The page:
Cinderfella’s Vertical Garden Planter

July 15, 2011 by

Zac Benson’s got a bad succulent collecting habit. The San Diego-based photographer says his girlfriend, who shares his love of  these “fat plants,” would for Valentine’s Day “way rather have nice a Kalanchoe Beharensis a.k.a. Felt Plant” than a dozen roses.

A Home for Succulents
To find a way to show off the ever growing collection of succulents taking over his front and backyard, Benson built a cinder block planter wall to contain them. Since he’d seen cinder blocks used as planters, he thought with a little glue (block adhesive) he’d go vertical to house as many succulent as possible.

Cinder blocks appealed to Benson because they are inexpensive (total cost was under $60) and simple to make. He also loved the great modern feel of the cinder block’s simple square lines.

Don’t Forget the Drainage
After a few trips to Home Depot for the blocks, he stacked them without using any glue–but just played with the blocks until he found the perfect shape. After a few variations, Benson settled on the final layout pictured here. “I carefully took it apart and glued metal screens to the bottom of the blocks that would be holding dirt,” the photographer explained. “Once the screens had bonded to the blocks I started to rebuild the wall, gluing all the blocks together.”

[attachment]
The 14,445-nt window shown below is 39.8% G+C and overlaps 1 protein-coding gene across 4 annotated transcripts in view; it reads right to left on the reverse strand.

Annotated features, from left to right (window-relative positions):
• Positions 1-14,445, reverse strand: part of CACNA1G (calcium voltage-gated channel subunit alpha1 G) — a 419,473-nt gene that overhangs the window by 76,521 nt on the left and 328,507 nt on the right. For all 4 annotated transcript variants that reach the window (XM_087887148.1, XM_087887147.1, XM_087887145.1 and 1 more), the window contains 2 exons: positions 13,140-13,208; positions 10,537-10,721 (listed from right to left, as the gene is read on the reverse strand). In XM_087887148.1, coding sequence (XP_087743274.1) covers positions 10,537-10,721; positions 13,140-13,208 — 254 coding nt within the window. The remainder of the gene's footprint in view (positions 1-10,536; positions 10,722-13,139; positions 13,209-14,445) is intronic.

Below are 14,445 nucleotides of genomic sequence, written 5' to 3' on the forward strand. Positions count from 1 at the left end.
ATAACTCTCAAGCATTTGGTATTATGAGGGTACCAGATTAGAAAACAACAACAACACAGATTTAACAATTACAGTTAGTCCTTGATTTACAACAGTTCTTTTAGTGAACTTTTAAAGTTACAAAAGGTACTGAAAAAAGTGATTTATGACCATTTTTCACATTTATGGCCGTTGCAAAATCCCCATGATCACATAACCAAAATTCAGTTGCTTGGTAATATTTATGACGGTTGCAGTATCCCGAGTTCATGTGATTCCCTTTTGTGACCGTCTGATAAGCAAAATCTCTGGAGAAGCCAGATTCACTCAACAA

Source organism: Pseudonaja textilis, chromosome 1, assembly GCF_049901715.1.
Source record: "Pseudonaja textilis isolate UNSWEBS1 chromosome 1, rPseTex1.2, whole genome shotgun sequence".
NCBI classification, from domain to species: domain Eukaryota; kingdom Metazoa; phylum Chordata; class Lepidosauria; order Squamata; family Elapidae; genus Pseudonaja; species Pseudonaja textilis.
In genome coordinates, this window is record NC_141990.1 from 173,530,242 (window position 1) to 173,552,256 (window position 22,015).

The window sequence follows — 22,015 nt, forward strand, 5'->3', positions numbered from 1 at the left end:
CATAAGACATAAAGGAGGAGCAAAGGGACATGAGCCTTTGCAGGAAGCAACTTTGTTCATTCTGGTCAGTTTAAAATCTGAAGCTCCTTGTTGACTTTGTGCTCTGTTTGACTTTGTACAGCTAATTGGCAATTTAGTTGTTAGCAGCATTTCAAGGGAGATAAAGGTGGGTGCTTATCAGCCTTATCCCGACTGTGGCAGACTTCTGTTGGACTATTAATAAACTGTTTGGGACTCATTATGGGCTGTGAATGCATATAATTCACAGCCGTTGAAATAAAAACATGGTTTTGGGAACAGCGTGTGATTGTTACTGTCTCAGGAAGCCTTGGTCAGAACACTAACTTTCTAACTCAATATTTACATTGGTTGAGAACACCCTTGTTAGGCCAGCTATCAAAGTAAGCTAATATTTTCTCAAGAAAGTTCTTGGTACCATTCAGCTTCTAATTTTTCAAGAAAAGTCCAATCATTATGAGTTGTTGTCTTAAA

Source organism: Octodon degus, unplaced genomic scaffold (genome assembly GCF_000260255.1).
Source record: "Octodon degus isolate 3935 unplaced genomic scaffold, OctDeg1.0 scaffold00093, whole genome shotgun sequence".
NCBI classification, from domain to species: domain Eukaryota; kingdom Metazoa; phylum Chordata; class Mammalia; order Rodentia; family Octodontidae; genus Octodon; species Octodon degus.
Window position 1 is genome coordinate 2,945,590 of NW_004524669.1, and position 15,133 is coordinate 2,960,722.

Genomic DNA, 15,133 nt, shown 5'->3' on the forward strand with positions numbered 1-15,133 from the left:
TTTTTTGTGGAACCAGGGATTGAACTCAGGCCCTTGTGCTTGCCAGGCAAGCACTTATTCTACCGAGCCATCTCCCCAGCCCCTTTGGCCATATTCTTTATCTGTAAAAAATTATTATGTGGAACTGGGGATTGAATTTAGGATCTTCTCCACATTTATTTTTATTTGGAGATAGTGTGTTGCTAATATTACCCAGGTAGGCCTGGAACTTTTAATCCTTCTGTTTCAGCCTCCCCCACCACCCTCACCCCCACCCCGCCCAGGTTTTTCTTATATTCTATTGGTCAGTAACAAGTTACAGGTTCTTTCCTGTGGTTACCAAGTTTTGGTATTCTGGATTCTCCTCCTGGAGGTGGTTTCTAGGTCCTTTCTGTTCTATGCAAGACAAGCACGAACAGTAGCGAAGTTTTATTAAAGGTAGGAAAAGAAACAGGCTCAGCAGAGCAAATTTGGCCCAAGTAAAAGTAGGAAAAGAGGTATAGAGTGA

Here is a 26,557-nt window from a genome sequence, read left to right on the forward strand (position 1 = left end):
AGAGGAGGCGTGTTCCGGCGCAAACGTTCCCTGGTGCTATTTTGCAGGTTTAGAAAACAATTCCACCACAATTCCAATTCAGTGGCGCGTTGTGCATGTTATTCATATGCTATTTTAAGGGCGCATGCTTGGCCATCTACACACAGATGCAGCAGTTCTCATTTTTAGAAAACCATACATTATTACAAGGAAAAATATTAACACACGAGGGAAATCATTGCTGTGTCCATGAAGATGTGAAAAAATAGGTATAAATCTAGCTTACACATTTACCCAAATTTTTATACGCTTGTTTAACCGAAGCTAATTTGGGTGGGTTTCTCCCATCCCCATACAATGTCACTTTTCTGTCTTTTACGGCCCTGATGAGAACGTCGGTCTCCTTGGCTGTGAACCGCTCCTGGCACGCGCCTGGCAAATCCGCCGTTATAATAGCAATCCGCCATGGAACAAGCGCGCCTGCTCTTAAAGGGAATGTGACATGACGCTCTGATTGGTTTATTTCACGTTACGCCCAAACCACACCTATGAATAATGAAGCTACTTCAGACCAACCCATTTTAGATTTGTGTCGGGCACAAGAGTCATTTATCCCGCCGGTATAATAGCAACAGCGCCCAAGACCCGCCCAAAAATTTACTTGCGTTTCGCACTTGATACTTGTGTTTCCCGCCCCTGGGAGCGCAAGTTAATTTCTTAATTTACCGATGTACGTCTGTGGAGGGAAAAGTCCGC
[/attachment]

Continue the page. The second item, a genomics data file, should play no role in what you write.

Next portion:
Variations on the Idea
In small spaces, it’s always great to give an piece dual functionality. Benson placed his cinder block garden by a fence, but consider using yours as a privacy screen to block out from view those overly friendly neighbors. You might want to use the block wall planter as a space divider–separating even a small dining area from a lounging area. By using the solid sides of the blocks, you could extend some of them to create a ledge that functions as a table, giving yourself extra serving area when entertaining. The same concept can be extended to create additional seating: build out the blocks in one area of the wall to create a seat, then place an inexpensive loveseat or bench cushion on top.

Photos by Zac Benson

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